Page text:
Milk quality: fundamentally exemplary

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good hygiene practices guide the health principles followed from farm to processing, beyond French and European regulations.

120 millions

analyses carried out on milk each year in France

XIX century

Food safety has been controlled in France since the beginning of the XIX century.


France is the first country to adopt a law for the payment of milk on quality.

A responsible dairy sector

Milk is living matter, to be preserved.
Each link in the dairy chain ensures that the sanitary quality of milk and dairy products is controlled in order to provide consumers with good, safe and healthy products.


Good hygiene practices, respect for the cold chain, numerous control points and regular analyses ensure a high level of quality.
The farming conditions under which milk is produced, the collection and transport, the manufacturing processes of the produce in the factory or workshop are decisive for the quality of the products, as are their transfer and storage in the warehouse until delivery to the consumers,.

Dairy plants: health & safety under state control

The company is responsible for the sanitary quality and conformity of the goods it produces All dairy companies in France are required to have a health control plan.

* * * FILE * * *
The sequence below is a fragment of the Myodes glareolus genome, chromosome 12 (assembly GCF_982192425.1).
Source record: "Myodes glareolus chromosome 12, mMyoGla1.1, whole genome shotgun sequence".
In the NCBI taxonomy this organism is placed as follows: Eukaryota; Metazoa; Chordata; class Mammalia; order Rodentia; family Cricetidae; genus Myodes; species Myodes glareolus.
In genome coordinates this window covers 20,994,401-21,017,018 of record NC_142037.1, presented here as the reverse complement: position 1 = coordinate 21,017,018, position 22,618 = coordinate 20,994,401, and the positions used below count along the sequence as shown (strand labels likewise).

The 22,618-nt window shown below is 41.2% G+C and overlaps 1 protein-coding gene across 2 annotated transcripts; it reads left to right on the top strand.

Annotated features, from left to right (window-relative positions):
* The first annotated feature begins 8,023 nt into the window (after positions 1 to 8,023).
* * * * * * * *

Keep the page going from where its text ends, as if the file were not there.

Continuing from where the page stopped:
This plan describes the measures taken to ensure the hygiene and safety of produce with respect to biological, physical and chemical hazards. It also includes traceability procedures.


The health control plan is controlled and validated by the State. The factory then receives the necessary sanitary approval to be able to market the products.
In addition to this mandatory accreditation, companies set up voluntary quality assurance and certification procedures.

Traceability at all times

Traceability is ensured between the farms, the collection tank and then throughout the manufacturing process in the factory and until delivery to the final customer.
From raw milk to the finished product, several tests are carried out.

  • 1st systematic level: at the entrance to the plant, before unloading, samples of milk from the tank are screened for antibiotic residues. If the test is positive, the milk is destroyed and is not processed. It is excluded from the food chain.
  • 2nd level: at the heart of the plant, tests and analyses are carried out on produce in production as well as on the production environment.
  • 3rd level: the finished products (cream, cheese, yoghurt, drinking milk, etc.) are analysed to decide whether to market them, or in the event of failure, to discard them. Once in the distribution circuit, they are still under surveillance. If any non-compliance is identified at the factory or at the point of sale, the product is immediately removed and recalls are issued to consumers.
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